We take great pains to ensure that the articles, video and graphics you see on Credit.com are thoroughly reported and fact-checked. Each story is read by two separate editors, and we adhere to the highest editorial standards. We’re not perfect, however, and if you see something that you think is wrong, please email us at editorial team [at] credit [dot] com,

The Credit.com editorial team is committed to providing our readers and viewers with sound, well-reported and understandable information designed to inform and empower. We won’t tell you what to do. We will, however, do our best to explain the consequences of various actions, thereby arming you with the information you need to make decisions that are in your best interests. We also write about things relating to money and finance we think are interesting and want to share.

In addition to appearing on Credit.com, our articles are syndicated to dozens of other news sites. We have more than 100 partners, including MSN, ABC News, CBS News, Yahoo, Marketwatch, Scripps, Money Magazine and many others. This network operates similarly to the Associated Press or Reuters, except we focus almost exclusively on issues relating to personal finance. These are not advertorial or paid placements, rather we provide these articles to our partners in most cases for free. These relationships create more awareness of Credit.com in general and they result in more traffic to us as well.

Our Business Model

Credit.com’s journalism is largely supported by an e-commerce business model. Rather than rely on revenue from display ad impressions, Credit.com maintains a financial marketplace separate from its editorial pages. When someone navigates to those pages, and applies for a credit card, for example, Credit.com will get paid what is essentially a finder’s fee if that person ends up getting the card. That doesn’t mean, however, that our editorial decisions are informed by the products available in our marketplace. The editorial team chooses what to write about and how to write about it independently of the decisions and priorities of the business side of the company. In fact, we maintain a strict and important firewall between the editorial and business departments. Our mission as journalists is to serve the reader, not the advertiser. In that sense, we are no different from any other news organization that is supported by ad revenue.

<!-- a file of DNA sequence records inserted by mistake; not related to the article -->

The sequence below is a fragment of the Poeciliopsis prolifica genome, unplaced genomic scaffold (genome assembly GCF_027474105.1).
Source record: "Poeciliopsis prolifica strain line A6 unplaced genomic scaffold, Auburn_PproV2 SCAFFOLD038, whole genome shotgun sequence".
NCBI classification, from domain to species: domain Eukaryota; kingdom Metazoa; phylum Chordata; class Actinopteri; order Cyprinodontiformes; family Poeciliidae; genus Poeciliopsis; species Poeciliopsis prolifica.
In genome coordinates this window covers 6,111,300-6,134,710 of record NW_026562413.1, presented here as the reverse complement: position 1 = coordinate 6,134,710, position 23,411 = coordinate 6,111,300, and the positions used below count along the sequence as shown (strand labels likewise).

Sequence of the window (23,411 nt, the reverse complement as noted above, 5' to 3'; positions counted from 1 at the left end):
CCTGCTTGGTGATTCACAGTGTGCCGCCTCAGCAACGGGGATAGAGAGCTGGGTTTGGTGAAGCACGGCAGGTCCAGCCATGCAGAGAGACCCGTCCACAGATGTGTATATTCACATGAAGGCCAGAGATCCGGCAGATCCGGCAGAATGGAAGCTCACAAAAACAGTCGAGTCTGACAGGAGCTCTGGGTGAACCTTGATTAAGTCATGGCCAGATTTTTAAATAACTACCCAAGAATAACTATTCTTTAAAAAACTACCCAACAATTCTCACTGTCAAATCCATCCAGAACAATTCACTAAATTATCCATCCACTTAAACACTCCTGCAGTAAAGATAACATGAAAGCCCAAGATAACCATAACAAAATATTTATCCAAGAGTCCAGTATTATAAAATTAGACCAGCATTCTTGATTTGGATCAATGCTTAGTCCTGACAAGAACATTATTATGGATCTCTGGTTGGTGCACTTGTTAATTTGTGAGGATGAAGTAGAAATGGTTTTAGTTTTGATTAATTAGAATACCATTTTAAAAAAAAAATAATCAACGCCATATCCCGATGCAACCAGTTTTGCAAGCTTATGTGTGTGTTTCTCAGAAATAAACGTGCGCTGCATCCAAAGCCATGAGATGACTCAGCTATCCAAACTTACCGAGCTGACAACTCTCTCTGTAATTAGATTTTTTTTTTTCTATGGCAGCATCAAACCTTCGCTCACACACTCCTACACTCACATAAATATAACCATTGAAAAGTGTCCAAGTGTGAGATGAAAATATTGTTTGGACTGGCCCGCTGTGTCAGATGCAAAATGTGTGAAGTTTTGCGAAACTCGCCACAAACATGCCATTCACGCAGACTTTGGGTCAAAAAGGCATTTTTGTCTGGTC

Visitors to Credit.com are also able to register for a free Credit.com account, which gives them access to a tool called The Credit Report Card. This tool provides users with two free credit scores and a breakdown of the information in their Experian credit report, updated twice monthly. Again, this tool is entirely free, and we mention that frequently in our articles, because we think that it’s a good thing for users to have access to data like this. Separate from its educational value, there is also a business angle to the Credit Report Card. Registered users can be matched with products and services for which they are most likely to qualify. In other words, if you register and you find that your credit is less than stellar, Credit.com won’t recommend a high-end platinum credit card that requires an excellent credit score You’d likely get rejected, and that’s no good for you or Credit.com. You’d be no closer to getting a product you need, there’d be a wasted inquiry on your credit report, and Credit.com wouldn’t get paid. These are essentially what are commonly referred to as "targeted ads" in the world of the Internet. Despite all of this, however, even if you never apply for any product, the Credit Report Card will remain free, and none of this will impact how the editorial team reports on credit and credit scores.

Your Stories

Lastly, much of what we do is informed by our own experiences as well as the experiences of our readers. We want to tell your stories if you’re interested in sharing them. Please email us at story ideas [at] credit [dot] com with ideas or visit us on Facebook or Twitter.

Thanks for stopping by.

- The Credit.com Editorial Team